Mailbag: Charter could be OK, but the process isn't

January 10, 2012

(Re. "Charter met with cynicism" by Joseph Serna, Jan. ): Serna's assessment that the attendees of the informational meeting Jan. 4 were disappointed, angry and, yes, cynical is correct. However, where I believe Serna's observations diverge from what was actually being discussed by the attendees of the meeting is exemplified by this statement:

"... there was little talk at the meeting about the pros and cons of a city charter among residents."

I met with many small groups of four to five people who had already read the charter as well as all of the other material that city CEO Tom Hatch asserted that many people might not have read yet. People had a general idea of the differences between a general law city and a charter city.

People asked questions of the "experts" at the various stations and were given either ambiguous responses, such as "I don't know. Go ahead and write it down and submit the question in writing." Or the "experts" were not willing to explain why Costa Mesa citizens were not allowed to choose the manner by which our charter would be formulated.


To be clear, the people at the meeting often had no problem with a charter city, per se. They, almost to a one, had a significant problem with a charter written by this hyper-partisan council and having it fast-tracked onto a politically skewed June ballot.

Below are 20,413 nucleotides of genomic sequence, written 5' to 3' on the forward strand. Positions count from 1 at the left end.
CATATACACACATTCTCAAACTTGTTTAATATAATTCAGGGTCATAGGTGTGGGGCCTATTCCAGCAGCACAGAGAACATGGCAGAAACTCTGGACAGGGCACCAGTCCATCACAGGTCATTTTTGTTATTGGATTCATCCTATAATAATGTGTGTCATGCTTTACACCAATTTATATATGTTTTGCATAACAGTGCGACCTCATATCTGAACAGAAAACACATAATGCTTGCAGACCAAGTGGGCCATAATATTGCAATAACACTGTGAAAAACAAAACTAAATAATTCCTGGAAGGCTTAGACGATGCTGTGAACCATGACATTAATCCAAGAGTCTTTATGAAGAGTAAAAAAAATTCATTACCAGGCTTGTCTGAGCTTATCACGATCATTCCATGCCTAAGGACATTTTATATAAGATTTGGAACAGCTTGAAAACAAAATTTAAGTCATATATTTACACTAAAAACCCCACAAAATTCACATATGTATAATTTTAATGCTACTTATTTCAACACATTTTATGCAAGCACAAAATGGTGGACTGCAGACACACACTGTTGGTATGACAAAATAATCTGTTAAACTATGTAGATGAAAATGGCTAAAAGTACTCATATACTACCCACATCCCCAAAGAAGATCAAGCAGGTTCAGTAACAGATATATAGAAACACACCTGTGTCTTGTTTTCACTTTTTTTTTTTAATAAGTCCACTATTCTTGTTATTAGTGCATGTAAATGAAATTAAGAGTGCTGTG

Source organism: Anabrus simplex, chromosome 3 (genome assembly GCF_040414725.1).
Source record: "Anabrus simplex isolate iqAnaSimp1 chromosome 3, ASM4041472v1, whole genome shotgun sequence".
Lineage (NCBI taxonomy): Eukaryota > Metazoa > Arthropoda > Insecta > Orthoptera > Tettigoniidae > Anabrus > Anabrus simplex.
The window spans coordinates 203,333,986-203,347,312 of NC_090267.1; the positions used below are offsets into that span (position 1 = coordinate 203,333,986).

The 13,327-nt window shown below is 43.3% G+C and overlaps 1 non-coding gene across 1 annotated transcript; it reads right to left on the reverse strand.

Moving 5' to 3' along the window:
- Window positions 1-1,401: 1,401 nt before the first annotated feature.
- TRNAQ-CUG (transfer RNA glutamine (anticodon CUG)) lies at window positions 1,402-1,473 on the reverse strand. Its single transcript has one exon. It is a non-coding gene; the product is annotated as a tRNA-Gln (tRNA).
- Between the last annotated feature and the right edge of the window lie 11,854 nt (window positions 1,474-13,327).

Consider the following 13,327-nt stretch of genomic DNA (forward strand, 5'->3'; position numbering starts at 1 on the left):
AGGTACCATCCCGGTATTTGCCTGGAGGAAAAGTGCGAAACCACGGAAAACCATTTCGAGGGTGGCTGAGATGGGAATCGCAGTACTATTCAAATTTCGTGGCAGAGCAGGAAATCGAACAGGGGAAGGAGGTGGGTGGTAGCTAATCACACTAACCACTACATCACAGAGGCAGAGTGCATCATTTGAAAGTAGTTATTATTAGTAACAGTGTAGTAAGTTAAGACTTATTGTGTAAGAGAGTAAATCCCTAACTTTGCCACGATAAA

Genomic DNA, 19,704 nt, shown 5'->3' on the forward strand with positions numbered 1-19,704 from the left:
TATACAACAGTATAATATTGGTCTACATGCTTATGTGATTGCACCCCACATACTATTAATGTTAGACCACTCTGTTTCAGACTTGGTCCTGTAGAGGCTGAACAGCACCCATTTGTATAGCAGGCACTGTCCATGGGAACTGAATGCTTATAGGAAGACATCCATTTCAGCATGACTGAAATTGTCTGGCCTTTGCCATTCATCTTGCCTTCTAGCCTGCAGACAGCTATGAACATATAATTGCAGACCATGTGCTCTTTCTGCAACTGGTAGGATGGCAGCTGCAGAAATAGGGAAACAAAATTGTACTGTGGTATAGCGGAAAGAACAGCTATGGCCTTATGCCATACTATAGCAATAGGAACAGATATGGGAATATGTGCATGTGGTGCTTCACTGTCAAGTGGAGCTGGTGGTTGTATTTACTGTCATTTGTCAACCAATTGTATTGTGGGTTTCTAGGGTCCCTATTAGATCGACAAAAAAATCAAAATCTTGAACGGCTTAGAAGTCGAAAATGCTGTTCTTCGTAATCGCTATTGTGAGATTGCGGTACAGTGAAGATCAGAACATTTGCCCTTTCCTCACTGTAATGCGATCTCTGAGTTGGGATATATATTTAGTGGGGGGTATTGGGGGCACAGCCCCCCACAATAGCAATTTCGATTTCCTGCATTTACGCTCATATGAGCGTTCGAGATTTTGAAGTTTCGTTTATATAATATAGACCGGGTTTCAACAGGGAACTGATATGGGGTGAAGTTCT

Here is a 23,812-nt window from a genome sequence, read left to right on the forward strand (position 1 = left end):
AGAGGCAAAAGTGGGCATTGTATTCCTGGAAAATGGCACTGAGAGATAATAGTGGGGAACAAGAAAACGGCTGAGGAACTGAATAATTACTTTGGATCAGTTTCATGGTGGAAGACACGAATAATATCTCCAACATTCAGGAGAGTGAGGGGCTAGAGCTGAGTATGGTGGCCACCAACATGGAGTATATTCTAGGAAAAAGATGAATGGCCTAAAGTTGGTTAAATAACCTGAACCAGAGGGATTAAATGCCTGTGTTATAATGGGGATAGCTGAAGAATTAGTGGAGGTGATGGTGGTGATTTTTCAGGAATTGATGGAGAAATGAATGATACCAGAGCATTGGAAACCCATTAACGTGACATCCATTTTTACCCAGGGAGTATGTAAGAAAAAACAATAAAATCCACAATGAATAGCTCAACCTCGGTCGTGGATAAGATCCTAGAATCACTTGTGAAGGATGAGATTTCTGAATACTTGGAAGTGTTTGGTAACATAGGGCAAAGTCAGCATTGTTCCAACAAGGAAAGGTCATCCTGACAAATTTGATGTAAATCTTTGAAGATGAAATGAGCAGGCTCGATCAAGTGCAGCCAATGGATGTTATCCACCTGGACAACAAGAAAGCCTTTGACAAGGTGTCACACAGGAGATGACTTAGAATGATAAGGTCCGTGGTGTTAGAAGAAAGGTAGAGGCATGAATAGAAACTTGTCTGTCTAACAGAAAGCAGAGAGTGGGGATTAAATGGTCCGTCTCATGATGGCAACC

Also, I believe, many attendees were under the impression that we would be able to speak or at least ask questions that could be heard by all participants. I believe that Hatch underestimated this crowd when he didn't think a majority of the attendees had read this voluminous draft city charter.

I hope I am underestimating the turnout at the June election to overturn this process — not the charter — and demand a charter committee be formed, another almost uniform request from the meeting's participants. The fact is, people do not trust this council majority and I, for one, was quite pleased that at least one council member attended: Wendy Leece, who is in the minority.

Where were the other council members? They were hiding just like they do on the dais where they are not required to respond to any dissenting opinions. They do whatever the hell they please. That, in a nutshell, is the ultimate issue residents have with this charter: It is not the charter, per se; it is the process.

Jay B. Litvak

Costa Mesa

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